The city of Constantinople imported massive amounts of grain to feed its people. It’s likely that the plague arrived on ships stocked with grain from Egypt, and infested with rats. The Byzantine historian Procopius recorded the plague in Egypt in 541. According to Procopius, at its height, the plague killed 10,000 people per day in the city of Constantinople. While this number may not be accurate, the city was certainly dealing with massive numbers of deaths, issues with body disposal, and economic and legal disruptions.

The Plague of Justinian significantly weakened the Byzantine Empire. When the Plague of Justinian struck, Justinian’s armies were on the verge of reclaiming Italy and reuniting East and West in a single empire for the first time since the division of the Roman Empire.

It allowed other groups, including the Goths and Anglo-Saxons to gain power. The Romano-Britons relied heavily on trade with Gaul, so were impacted by the spread of plague, and likely lost large numbers to the plague. More isolated Anglo-Saxons were able to fill the void, gaining political power of their own.

The Seven Deadliest Plagues in History

The Black Death, 1331 to 1353

The Black Death decimated the population across Europe, Asia and Africa in the 14th century. Not only did the Black Death cause massive numbers of deaths, it also facilitated significant social change across Europe and elsewhere.

Like the Plague of Justinian, the Black Death was caused by Yersinia pestis. Yersinia pestis is carried and spread by rodent fleas, making transmission nearly inevitable. The Black Death likely originated in India or China, spreading along the Silk Road. As early as 1331, plagues began in China, perhaps killing as many as 25 million in China. In 1338 and 1339, graves in Kyrgyzstan record a plague, perhaps Yersinia pestis. Yersinia pestis can cause three different variants of plague; bubonic, pneumonic, and septicemic. Bubonic plague is the least fatal, but still resulted in death in 30 to 75 percent of those that contracted it.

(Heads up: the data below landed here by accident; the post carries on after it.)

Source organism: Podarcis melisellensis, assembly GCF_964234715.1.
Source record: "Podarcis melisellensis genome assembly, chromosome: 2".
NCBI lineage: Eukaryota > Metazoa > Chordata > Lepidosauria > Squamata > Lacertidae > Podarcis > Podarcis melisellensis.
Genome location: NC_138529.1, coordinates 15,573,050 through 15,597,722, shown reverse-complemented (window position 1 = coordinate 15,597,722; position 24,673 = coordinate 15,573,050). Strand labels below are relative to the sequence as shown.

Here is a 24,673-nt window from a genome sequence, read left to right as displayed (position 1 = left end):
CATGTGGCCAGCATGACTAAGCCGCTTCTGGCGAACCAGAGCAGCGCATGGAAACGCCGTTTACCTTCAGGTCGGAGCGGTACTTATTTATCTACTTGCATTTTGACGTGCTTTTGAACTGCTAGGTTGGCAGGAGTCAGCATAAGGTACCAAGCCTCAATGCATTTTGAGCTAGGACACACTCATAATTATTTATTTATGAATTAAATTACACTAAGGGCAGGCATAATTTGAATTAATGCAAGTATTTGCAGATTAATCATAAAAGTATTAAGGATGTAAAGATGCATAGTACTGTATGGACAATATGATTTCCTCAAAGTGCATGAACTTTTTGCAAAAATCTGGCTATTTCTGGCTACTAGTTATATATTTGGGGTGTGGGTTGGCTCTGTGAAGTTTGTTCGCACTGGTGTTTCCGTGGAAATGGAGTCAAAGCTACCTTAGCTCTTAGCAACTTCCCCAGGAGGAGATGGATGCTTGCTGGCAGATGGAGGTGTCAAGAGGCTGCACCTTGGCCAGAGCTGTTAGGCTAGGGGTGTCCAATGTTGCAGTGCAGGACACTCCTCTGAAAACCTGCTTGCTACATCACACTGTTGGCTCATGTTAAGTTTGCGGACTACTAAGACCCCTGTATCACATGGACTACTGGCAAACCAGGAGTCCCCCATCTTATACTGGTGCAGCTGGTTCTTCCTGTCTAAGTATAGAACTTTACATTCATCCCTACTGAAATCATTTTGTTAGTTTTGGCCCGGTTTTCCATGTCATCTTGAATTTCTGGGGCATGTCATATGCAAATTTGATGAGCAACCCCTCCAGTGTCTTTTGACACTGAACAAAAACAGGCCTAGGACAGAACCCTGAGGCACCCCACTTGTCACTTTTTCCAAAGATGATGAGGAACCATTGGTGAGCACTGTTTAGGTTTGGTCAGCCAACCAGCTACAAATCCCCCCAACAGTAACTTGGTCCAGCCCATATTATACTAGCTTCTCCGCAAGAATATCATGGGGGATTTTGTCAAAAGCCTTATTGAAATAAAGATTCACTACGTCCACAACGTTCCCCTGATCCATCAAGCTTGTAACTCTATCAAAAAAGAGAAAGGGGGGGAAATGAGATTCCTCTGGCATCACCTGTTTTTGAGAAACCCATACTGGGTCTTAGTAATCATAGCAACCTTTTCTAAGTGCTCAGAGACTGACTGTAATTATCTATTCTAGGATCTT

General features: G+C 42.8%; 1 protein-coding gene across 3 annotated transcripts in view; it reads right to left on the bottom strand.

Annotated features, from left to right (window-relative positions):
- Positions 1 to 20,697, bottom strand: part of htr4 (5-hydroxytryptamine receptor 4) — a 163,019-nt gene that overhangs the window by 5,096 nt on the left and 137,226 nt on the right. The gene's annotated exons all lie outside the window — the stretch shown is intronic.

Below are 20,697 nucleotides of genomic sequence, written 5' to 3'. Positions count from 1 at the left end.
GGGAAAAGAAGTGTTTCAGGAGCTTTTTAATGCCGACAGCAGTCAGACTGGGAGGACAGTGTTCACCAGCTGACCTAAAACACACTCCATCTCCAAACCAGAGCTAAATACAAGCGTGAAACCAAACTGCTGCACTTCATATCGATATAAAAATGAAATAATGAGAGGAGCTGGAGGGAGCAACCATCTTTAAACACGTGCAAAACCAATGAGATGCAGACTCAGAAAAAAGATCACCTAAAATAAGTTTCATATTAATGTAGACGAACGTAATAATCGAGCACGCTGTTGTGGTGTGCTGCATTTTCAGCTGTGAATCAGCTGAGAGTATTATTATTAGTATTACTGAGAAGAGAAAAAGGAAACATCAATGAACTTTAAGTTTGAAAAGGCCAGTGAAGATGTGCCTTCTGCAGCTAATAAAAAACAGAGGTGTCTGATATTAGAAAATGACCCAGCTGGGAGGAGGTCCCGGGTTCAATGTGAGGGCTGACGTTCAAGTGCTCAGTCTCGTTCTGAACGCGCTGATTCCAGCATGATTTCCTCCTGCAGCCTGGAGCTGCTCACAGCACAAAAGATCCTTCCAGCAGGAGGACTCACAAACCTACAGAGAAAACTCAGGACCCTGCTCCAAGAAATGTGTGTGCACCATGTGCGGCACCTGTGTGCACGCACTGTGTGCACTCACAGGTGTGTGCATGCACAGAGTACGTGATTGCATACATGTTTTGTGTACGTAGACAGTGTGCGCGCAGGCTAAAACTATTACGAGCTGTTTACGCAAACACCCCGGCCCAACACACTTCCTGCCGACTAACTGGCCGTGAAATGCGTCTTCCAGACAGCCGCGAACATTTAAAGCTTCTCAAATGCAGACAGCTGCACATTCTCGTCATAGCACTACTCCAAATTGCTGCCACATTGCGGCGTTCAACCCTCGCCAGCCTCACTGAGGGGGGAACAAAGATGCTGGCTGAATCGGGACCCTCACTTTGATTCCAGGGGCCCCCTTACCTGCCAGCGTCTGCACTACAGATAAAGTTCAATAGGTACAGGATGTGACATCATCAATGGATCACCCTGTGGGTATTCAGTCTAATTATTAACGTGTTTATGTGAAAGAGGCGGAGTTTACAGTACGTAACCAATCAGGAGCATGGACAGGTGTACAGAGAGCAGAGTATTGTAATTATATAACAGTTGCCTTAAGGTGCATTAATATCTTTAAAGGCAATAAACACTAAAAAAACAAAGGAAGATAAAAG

By the end of 1346, Europeans were aware that plague had already destroyed the populations of cities in India, Mesopotamia, Syria and Armenia. Plague likely entered Europe through the Genoese ships fleeing plague elsewhere. These 12 ships quickly spread plague throughout port cities in Europe, including Venice, Marseilles, and Pisa.

By 1348, the Black Death had spread through France, Spain, Portugal, Italy and England. It moved east into Germany and Scandinavia between 1348 and 1350, and entered Russia in 1351. Between 1347 and 1351, the Black Death also spread throughout the Middle East, also along common trade routes. Isolated regions were less likely to experience plague than more cosmopolitan areas.

Death rates varied depending on region, but in Europe, around 45 to 50 percent of the overall population died, with higher numbers in the south and lower ones in the east. In the Middle East, around 30 percent of the population perished. Research suggests that the death toll in Eurasia was between 75 and 200 million people.